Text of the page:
Is there a specifically female way of collecting? In the first half of the 20th century, the creation of museums became an instrument for legitimating and claiming autonomy for women’s aesthetic judgment. Helene Kröller-Müller (1869-1939), who founded a museum in Otterlo (Netherlands) to house her many works by Van Gogh, illustrates that. In actual fact, the relationship between gender and collecting reveals highly diverse practices. Women may assert their own tastes through practices staked out as autonomous and distinct from men’s, sometimes fueling both sexual and intellectual emancipation for women. For some women, collecting became a tool for assimilating the universal masculine by claiming art as a way of asserting oneself and rejecting the specificity of femininity. In that sense, Gertrude Stein (1874-1946) comes across as the epitome of the woman collector who defied social expectations for women of her day. Many of those women – like Marie Laure de Noailles (1902-1970) with Max Ernst, and the Belgian painter and collector Anna Boch (1848-1936) – became patrons, or matrons, of the arts. When her work was shown at the Salon des Indépendants in 1885, Bloch began to collect painting by her contemporaries Paul Gauguin (1848-1903) and Vincent Van Gogh (1853-1890), whom she met through her brother, Eugène Boch (1855-1941). 

In the latter half of the 20th century came the first collections created by women who were using money they had earned themselves. As women began to have careers, some of them were eventually able to invest in collecting. Gabrielle Keiller (1908-1995), a professional golf player, got a late start on her collection, which focused on Dada and Surrealism. Other women collectors, like Jacqueline Delubac (1907-1997), had become famous as actresses. In the 1950s, Delubac collected work by Georges Braque, Pablo Picasso and Fernand Léger, as well as Wifredo Lam and Jean Dubuffet over the following decade. Her collection was particularly distinct from her second husband’s, which was made up of Impressionist paintings.

Women Collectors’ Expertise and the Social Usefulness of Collecting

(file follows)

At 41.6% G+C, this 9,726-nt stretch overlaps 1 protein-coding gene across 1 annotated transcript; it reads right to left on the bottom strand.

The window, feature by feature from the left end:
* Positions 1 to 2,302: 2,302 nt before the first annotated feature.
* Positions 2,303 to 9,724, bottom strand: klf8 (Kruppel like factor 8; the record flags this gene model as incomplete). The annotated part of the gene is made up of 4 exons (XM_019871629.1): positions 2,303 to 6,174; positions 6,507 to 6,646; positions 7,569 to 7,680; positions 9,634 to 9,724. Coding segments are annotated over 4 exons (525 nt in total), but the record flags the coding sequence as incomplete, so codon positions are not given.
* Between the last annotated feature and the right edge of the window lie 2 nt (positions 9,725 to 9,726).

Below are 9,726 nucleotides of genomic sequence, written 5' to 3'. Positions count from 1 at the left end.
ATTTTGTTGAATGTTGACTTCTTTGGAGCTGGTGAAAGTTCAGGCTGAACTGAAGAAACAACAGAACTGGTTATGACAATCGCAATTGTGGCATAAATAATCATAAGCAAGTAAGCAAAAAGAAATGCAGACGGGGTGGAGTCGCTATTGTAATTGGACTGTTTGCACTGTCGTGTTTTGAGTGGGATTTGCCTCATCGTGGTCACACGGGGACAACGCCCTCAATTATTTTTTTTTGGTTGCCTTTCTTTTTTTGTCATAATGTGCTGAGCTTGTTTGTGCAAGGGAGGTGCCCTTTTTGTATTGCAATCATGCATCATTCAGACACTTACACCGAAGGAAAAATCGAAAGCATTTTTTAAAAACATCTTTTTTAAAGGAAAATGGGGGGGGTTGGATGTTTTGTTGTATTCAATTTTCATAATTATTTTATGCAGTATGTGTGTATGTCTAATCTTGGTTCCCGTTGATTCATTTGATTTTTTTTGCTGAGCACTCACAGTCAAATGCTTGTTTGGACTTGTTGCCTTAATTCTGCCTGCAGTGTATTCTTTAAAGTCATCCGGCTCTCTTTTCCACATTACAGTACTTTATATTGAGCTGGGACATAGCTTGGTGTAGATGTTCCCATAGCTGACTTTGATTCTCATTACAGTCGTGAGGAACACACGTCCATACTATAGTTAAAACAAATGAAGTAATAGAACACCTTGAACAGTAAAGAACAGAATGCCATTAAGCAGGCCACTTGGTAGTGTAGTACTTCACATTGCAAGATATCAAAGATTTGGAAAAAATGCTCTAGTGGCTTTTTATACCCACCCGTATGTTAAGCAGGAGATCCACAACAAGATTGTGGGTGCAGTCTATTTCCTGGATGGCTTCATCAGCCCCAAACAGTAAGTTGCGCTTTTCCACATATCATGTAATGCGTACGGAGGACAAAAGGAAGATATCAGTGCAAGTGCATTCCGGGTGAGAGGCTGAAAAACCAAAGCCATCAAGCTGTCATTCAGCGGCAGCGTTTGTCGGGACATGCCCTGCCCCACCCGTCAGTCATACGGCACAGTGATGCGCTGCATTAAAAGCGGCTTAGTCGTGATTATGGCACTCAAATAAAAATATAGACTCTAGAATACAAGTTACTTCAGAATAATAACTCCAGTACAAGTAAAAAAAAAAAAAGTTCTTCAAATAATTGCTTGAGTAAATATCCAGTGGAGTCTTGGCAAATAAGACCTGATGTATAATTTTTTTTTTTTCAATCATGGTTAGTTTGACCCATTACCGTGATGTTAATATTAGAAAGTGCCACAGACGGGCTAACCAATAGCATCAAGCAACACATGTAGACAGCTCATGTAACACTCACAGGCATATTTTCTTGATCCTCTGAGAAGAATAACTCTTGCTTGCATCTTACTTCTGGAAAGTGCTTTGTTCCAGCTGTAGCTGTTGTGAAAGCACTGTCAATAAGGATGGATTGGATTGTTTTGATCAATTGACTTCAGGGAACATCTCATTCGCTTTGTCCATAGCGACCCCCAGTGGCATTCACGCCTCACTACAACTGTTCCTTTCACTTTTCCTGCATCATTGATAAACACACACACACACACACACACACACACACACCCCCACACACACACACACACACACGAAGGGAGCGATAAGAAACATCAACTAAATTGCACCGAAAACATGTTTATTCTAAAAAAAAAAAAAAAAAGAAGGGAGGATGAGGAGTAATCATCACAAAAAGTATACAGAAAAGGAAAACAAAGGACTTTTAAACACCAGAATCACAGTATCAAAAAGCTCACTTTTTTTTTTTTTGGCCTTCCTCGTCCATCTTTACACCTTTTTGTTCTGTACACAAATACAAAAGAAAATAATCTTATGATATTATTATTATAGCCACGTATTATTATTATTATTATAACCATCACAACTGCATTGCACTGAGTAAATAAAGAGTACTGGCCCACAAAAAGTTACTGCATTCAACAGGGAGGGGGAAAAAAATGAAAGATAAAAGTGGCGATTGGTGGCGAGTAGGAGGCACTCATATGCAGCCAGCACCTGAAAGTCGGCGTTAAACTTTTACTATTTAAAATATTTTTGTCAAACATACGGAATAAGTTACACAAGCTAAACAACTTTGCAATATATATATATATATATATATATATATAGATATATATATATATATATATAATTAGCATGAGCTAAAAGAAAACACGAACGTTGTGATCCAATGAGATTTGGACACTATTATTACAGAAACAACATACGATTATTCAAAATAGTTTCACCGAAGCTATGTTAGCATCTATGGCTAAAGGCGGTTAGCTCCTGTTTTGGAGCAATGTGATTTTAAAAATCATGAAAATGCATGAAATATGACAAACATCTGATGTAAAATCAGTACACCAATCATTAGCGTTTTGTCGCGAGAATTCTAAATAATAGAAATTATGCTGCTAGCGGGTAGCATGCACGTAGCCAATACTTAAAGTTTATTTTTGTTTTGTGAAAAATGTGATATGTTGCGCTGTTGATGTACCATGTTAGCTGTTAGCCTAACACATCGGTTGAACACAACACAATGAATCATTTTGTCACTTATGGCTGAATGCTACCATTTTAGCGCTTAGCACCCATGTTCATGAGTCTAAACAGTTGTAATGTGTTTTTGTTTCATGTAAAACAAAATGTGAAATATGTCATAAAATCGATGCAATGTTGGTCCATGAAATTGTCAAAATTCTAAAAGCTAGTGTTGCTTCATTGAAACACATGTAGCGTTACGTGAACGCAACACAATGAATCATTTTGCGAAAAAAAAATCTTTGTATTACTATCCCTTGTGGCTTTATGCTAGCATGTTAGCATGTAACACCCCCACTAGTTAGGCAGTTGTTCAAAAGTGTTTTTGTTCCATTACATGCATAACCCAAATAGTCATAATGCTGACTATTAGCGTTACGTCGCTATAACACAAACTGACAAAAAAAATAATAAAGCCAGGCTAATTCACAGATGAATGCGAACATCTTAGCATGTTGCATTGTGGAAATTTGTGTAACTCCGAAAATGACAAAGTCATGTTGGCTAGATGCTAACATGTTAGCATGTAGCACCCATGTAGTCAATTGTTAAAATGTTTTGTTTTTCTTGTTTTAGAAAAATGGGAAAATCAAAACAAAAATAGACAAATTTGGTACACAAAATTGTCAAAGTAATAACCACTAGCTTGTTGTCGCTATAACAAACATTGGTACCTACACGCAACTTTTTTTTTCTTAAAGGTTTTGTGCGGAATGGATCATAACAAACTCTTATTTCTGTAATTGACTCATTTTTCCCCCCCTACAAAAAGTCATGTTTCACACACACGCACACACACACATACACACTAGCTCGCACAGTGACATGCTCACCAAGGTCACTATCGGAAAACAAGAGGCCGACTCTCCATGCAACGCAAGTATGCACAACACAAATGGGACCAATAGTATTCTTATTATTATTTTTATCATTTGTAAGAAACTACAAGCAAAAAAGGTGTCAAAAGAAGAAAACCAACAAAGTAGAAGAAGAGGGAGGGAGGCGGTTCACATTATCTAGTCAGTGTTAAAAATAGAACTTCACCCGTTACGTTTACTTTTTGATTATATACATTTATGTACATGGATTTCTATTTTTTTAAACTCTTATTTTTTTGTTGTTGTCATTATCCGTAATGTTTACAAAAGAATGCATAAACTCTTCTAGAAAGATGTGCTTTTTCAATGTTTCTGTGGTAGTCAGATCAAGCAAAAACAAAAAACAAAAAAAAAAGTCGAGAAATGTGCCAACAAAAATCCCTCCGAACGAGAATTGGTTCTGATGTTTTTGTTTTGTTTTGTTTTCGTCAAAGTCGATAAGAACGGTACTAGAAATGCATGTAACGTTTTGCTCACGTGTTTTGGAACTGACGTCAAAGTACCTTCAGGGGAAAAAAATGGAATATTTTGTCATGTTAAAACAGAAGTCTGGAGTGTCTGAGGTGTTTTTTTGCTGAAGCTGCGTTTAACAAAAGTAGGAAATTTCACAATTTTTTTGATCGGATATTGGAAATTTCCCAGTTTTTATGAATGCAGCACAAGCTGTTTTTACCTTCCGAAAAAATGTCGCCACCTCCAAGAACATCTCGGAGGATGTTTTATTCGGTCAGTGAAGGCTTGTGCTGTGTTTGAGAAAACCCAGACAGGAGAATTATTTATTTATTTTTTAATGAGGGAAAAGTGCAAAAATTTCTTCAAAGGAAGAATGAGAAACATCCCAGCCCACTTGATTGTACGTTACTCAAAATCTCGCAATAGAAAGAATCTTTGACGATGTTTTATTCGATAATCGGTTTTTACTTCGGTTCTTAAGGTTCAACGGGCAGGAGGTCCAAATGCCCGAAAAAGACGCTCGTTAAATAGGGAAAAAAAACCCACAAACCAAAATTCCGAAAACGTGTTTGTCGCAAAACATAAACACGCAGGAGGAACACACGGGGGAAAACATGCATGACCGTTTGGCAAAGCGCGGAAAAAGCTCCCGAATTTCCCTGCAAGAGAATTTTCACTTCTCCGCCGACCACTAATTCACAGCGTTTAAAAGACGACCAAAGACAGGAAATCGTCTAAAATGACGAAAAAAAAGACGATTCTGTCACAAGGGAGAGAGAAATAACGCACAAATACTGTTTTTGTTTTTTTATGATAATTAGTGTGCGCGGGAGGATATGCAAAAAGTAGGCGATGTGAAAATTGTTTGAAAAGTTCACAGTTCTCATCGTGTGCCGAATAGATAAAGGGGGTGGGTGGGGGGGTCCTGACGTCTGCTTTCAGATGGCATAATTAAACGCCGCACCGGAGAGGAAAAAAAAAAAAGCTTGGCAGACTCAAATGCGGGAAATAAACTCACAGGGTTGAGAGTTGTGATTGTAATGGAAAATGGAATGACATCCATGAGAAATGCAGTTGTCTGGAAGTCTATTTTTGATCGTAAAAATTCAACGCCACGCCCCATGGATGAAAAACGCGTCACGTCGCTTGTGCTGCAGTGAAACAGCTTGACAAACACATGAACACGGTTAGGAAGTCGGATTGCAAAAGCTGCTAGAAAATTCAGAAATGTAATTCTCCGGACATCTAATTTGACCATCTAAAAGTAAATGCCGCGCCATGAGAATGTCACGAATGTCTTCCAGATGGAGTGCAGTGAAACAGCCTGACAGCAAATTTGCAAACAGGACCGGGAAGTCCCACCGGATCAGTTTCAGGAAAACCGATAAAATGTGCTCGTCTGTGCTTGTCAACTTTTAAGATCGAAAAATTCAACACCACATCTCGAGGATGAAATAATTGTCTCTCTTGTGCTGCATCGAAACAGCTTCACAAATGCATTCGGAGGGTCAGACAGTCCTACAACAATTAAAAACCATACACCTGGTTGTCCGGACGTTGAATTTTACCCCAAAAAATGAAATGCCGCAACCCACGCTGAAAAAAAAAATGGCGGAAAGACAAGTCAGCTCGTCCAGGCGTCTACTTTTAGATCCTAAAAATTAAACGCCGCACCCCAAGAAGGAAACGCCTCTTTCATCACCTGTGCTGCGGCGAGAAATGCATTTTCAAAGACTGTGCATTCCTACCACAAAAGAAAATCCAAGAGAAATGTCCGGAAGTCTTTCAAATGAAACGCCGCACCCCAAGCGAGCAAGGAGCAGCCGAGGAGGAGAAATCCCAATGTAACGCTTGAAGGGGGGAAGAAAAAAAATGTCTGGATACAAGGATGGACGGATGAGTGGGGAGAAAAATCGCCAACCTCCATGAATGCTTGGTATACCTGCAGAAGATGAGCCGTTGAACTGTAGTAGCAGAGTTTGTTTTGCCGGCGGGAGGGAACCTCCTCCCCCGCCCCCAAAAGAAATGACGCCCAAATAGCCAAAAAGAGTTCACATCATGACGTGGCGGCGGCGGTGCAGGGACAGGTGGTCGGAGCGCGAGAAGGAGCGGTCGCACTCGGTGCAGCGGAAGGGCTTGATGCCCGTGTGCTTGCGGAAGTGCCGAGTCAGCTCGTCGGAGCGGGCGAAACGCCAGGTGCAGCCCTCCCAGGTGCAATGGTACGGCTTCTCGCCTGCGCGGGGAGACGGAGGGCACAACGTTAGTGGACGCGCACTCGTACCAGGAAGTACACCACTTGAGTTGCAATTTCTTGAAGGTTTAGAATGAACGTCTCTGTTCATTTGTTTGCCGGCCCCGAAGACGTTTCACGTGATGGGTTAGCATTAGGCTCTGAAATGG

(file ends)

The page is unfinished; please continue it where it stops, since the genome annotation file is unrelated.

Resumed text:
Certain non-individual collecting practices have been relatively ignored, particularly by couples (including same-sex ones), pairs and even trios of collectors. Lady Elizabeth Eastlake (1809-1893) played a significant role in constituting the National Gallery’s collections and in professionalizing art history. Her role has recently been reevaluated relative to her husband’s. She is now recognized for her expertise in terms of acquisition, art criticism and building social networks that benefitted art and cultural institutions. Women collectors have actually asserted themselves as true cultural intermediaries who, complementing museums’ role, draw attention to collecting’s social usefulness. Berta Zuckerkandl (1864-1945), for example, hosted a salon that was the hub of a social network benefitting artists in the Vienna Secession, which Berta promoted as a journalist and an art critic. She established herself as a spokeswoman concerned both with building bonds between the French and Austrian artistic communities and with defending Austrian identity.

Elizabeth Russell Workman (1874-1962), one of the most important women collectors of Impressionism and post-Impressionism in Great Britain, is proof of the sometimes overlooked presence of women in the art market. She makes us reconsider collecting’s capacity to forge both men’s and women’s cultural identity. The painter Mary Cassatt (1844-1926), for instance, advised Henry and Louisine Havemayers in collecting Impressionist art, attesting to the increasing recognition of women’s expertise.

Women collectors also contributed to the rise of fields of study and subjects with specific museographies, like archeology and anthropology. Ellen Georgiana Tanner (1847-1937), one of the first women to travel alone in the Middle East, acquired many items there that she donated to the Holburne Museum in Bath. The palace-museum built in Seville by the Countess of Lebrija (1851-1937) is a decorative and architectural re-creation of the ideal antique Sevillian home, built as much to glorify a regional identity as to assert a family’s ancestry. 

Since the late 20th century, with the growing globalization of the art market, women art collectors have displayed a range of conducts and expanded the fields covered by their collections in the context of the development of exhibit spaces outside of major art capitals.

Translated by Regan Kramer

To quote from this article

Élodie Baillot , « Women Art Collectors in 19th-20th Century Europe », Encyclopédie d'histoire numérique de l'Europe [online], ISSN 2677-6588, published on 21/12/23 , consulted on 17/04/2024. Permalink : https://ehne.fr/en/node/21918

Bibliography

Camus, Marianne, Dupont, Valérie (dir.), Women in Art and Literature Networks : Spinning Webs, Newcastle upon Tyne, Cambridge Scholars Publishing, 2018.

Hill, Kate, Women and Museums, 1850-1914. Modernity and the Gendering of Knowledge, Manchester, Manchester University Press, 2016.

Verlaine, Julie, Femmes collectionneuses d’art et mécènes de 1880 à nos jours, Paris, Hazan, 2014.